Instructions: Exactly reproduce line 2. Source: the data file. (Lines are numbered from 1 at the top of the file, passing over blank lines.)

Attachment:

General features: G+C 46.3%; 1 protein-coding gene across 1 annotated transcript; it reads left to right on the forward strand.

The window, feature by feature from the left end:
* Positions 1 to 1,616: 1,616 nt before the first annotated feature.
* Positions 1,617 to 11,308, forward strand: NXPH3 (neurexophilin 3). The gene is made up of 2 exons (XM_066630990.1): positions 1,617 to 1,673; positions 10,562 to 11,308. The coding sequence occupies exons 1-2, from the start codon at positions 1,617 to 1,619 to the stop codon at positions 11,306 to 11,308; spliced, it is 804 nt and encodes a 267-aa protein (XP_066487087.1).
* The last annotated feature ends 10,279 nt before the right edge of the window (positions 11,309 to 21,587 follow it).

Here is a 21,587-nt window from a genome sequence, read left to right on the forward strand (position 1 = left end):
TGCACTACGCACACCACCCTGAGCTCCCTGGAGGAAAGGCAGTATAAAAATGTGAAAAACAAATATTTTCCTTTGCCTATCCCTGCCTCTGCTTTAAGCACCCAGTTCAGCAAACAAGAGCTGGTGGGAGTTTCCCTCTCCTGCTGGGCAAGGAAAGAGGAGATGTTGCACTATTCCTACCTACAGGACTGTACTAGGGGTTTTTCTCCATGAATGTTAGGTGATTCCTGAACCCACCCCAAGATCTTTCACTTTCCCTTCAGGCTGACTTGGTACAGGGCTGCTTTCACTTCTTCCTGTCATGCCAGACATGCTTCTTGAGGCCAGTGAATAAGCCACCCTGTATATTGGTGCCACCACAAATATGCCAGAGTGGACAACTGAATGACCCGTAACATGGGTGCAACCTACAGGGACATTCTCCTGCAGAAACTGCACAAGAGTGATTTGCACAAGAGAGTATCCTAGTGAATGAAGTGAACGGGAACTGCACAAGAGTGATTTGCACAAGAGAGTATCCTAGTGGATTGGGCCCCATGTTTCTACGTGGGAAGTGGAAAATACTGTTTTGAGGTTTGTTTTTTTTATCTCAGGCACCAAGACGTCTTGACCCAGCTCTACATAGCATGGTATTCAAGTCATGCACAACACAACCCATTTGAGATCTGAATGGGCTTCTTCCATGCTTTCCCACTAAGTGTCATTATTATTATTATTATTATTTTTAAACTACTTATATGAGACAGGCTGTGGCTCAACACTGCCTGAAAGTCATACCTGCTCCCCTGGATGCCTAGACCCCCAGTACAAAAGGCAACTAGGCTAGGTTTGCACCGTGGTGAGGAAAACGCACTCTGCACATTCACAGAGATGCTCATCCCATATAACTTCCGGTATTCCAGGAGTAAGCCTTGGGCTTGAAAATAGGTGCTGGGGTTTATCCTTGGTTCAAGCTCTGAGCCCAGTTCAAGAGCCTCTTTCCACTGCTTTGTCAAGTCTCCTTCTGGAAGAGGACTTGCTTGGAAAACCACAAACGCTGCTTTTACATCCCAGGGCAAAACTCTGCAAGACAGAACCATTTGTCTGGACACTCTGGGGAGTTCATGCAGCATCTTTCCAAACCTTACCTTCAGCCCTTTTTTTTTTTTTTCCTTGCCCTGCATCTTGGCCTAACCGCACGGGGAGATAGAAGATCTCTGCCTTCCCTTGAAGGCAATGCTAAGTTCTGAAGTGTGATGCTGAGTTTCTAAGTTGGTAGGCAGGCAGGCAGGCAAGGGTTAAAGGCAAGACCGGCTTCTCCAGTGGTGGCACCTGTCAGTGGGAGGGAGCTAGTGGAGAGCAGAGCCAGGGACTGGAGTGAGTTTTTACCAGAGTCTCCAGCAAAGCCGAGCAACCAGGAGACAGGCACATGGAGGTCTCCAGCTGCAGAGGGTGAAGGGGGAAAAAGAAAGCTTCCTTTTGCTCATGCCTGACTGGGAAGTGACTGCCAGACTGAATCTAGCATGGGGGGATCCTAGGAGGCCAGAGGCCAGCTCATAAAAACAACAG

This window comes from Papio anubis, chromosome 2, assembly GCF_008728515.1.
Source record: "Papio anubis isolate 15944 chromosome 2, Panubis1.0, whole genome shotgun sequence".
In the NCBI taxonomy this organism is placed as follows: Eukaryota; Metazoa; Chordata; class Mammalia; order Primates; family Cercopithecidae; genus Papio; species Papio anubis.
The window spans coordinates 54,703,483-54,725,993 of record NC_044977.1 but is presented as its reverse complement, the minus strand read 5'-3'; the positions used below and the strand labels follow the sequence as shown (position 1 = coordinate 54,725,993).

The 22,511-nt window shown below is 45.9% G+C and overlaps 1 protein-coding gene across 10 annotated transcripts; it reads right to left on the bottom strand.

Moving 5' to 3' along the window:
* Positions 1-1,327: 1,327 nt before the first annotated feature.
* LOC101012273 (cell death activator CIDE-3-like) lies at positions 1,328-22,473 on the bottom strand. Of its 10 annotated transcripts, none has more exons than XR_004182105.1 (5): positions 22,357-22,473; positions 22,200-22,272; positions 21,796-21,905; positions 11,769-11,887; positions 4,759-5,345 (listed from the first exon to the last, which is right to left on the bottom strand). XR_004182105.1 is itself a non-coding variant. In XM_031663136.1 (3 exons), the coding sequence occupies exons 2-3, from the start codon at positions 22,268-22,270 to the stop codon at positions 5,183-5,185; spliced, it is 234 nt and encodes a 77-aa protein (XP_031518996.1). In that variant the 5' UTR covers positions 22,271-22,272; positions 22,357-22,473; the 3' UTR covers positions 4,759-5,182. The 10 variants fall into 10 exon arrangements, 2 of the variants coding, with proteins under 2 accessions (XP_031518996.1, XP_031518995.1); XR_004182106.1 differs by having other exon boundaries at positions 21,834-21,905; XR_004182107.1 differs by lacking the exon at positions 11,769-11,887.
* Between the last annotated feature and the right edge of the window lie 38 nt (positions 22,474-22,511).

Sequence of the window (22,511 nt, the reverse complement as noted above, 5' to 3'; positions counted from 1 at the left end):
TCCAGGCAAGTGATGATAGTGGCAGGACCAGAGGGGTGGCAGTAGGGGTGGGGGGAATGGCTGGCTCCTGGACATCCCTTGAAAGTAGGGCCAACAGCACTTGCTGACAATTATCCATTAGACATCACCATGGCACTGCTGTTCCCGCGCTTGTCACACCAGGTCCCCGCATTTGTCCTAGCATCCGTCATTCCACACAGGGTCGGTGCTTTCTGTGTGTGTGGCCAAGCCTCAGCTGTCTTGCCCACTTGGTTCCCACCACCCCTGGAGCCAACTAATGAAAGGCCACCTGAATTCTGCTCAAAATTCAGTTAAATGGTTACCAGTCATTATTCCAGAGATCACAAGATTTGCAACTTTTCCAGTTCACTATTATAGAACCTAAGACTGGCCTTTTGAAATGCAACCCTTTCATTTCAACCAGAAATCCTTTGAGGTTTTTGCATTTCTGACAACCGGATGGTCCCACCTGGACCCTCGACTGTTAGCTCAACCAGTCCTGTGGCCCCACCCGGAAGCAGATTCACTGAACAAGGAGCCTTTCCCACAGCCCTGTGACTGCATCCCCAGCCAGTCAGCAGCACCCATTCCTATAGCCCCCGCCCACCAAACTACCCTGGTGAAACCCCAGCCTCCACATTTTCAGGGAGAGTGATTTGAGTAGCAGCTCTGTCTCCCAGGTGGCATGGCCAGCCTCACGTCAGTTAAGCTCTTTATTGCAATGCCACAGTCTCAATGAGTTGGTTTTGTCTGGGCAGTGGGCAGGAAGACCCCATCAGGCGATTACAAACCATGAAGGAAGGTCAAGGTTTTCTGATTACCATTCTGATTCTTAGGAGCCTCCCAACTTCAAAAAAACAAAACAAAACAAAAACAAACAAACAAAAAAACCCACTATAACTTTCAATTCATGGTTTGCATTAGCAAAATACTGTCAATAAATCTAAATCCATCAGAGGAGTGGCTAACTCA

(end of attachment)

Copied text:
The window, feature by feature from the left end: